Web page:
With the launch of a new program and the return of an old favorite, specialists with the University of Kentucky College of Agriculture were able to educate more Kentucky forage and livestock producers this year through the Master Grazer educational program.

The Kentucky Agricultural Development Board partially funded the program in which producers learned how to improve and extend their current grazing operations and increase their bottom lines.

"2010 was a successful year for the Master Grazer Program in that the producers we reached through the grazing schools, field days and county programs have been able to graze their pastures longer through drought than before due to increased grazing management," said Adam Probst, UK Master Grazer Program coordinator. "They have been able to reduce their stored feed needs and increase their profitability."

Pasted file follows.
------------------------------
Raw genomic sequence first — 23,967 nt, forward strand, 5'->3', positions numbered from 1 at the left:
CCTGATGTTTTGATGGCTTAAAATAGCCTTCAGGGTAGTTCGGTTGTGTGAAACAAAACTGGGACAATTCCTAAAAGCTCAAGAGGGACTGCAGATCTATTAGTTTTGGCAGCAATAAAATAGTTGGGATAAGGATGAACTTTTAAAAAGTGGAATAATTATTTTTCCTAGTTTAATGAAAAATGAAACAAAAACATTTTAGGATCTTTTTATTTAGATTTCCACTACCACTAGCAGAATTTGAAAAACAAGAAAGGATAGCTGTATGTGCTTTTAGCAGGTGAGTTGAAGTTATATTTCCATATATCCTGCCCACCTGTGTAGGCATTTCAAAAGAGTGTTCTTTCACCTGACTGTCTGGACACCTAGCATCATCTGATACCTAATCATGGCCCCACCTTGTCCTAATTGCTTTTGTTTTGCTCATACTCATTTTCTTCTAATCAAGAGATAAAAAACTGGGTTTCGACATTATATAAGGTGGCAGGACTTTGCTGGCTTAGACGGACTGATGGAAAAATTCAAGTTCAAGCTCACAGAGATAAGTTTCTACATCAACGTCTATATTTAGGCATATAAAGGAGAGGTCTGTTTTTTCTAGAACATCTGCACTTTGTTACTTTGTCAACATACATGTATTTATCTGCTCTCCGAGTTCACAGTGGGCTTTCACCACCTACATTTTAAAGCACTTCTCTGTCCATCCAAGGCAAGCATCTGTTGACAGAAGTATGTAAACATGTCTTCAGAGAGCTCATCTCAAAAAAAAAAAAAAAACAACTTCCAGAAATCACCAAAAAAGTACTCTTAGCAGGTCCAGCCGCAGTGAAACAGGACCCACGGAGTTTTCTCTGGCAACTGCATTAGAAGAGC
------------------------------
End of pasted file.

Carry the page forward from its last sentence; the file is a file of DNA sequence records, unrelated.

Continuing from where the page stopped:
The Applied Master Grazer Program, which began this year, differs from the traditional Master Grazer program in that producers get hands-on field experience as well as classroom instruction. UK specialists will offer 11 programs and impact an estimated 400 producers in 42 counties in 2010. During the program, participants tour area farms where county agents with the UK Cooperative Extension Service and farm managers discuss what does and does not work in their operations, ways to improve problem areas, and new strategies and techniques to increase grazing efficiency.

After a several year hiatus, the Kentucky Grazing School returned in fall 2009. Interest among forage and livestock producers was so high that program organizers offered two programs in 2010 in central and western Kentucky.